In preparation for the Park City Area Showcase of Homes, contractors and homeowners were hurriedly dotting the last touches of paint onto walls, hanging drapes and screwing in hardware Friday. The Showcase of Homes is an annual event hosted by the Park City Homebuilders Association where local architects and contractors highlight recently completed custom-built houses, inviting the community to take a look at the best designed homes in the area from the past year.
The Park City Area Homebuilders Association started the home tour in 1994, growing the program year after year with the growth of the Park City real estate market. But signs of the shaken economy are still there, with fewer homes submitted for the showcase than in past years, said Geri Strand, the executive officer of the Park City Area Homebuilders Association. Only one home on the tour was built on speculation, no owner ready to move in.
Less than five years ago, the showcase had 20 homes participating. Bouncing between single digit numbers up to 12 in recent years, the showcase displays homes that started construction up to 18 months beforehand. This year, the showcase will feature 11 homes, all of which started construction last year.
"This is a reflection of what's going on right now in the economy," Strand said. "Of course there is still homebuilding, but not nearly as much as there was three or four years ago.
"What we're seeing right now is a reflection of 10 to 12 months ago," she added. "And back then, the market was different."
The Park City Area Showcase of Homes sets a tone for incoming building trends, indicates the climate for custom, luxury homes and points to where new development is moving in. From the number of homes in the tour to where the homes are located, Strand said patterns emerge. Of the 11 homes in the tour, five are located in Heber and Midway, the most ever featured in Wasatch County. Strand said she also noticed a major shift in the size and style of homes, with many homeowners opting out of the 10,000 square-foot luxury home for a smaller, more economic option.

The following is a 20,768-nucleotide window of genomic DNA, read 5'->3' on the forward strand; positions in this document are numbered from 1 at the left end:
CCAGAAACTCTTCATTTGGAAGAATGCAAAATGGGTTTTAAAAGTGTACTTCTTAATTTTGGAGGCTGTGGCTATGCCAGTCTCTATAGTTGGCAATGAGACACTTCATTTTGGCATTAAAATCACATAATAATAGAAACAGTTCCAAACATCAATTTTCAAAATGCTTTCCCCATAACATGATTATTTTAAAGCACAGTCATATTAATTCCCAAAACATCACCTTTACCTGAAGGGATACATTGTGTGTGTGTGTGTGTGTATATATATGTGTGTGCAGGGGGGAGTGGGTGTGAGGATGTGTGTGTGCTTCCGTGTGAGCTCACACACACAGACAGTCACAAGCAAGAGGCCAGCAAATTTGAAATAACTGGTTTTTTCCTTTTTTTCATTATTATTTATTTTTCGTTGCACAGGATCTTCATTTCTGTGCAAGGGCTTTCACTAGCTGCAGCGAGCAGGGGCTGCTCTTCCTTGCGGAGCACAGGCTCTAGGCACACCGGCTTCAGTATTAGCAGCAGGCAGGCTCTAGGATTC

Developer Rick Lloyd bought 42 lots backing up to the Crater Springs Gold Course in Midway last October. Lloyd built the only spec home in the showcase this year, an opportunity to show off Midway living, he said.
"We saw an opportunity," Lloyd said. "In today's market, price is king. Value is what we're trying to sell here."
"Midway is still up in mountains. It's a quiet, sleepy town like the was Park City was 40 or 50 years ago. And generally, I think people are a little more cautious with big-ticket purchase like second homes. Buyers are still cautious, still unsure about economy. The existing home and short-sale options are dwindling and people still like to buy new, to have choices and selections to customize."
Scott Jaffa of Jaffa Group said business is good for his architectural firm, also picking up significantly this year. And with new projects, a new style has emerged dubbed "mountain contemporary."
"I think this style is about simplicity and streamlining," Jaffa said. "Things go in and out of fashion and I think this idea is something fresh, and fresh ideas always help move market in positive direction. Seeing the same thing year after year can be repetitive. This seems like the next step in an evolution."
And he isn't the only homebuilder that thinks so.
Scot Davis, owner of CD Construction, has done high-end, custom work throughout Summit County and Salt Lake County for the past 20 years, with designs ranging from the ultra-modern to rustic mountain living. This year, his showcase home is all modern. Davis has submitted a home with floor to ceiling windows looking out to Park City, including the dining room, living room, bedroom and even bathroom.
"We're definitely looking for that exposure," Davis said. "We want to show a few more people in this area what we can do and we'd love everyone to see this home, mountain contemporary, this new refreshing look."
Davis has noticed more than bold designs. His company started to see a major uptick the number of projects over the past few months, a fact tied to the shrinking inventory and affordability of available homes on the market, Davis said.
"We've got more in line to do from the last six months to year than we've had in the last three years combined," he said. "In Summit County, there is not a lot of inventory. What was out there has been picked up."
The Park City Area Showcase of Homes runs for three weekends, August 18-19, 25-26 and September 1-3 running from 9 a.m. to 6 p.m. Tickets cost $15 each and may be purchased at a select number of homes in the showcase on the day of the event, homes 1, 2, 4, 7 or 8. Tickets may also be purchased online for a $3 discount at www.pcshowcaseofhomes.com. Each online purchase will include a unique barcode which must be presented and exchanged for a ticket. Attendees can win prizes and are asked to participate in voting for their favorite in the Park City Area Showcase of Homes. For more information, visit www.pcshowcaseofhomes.com .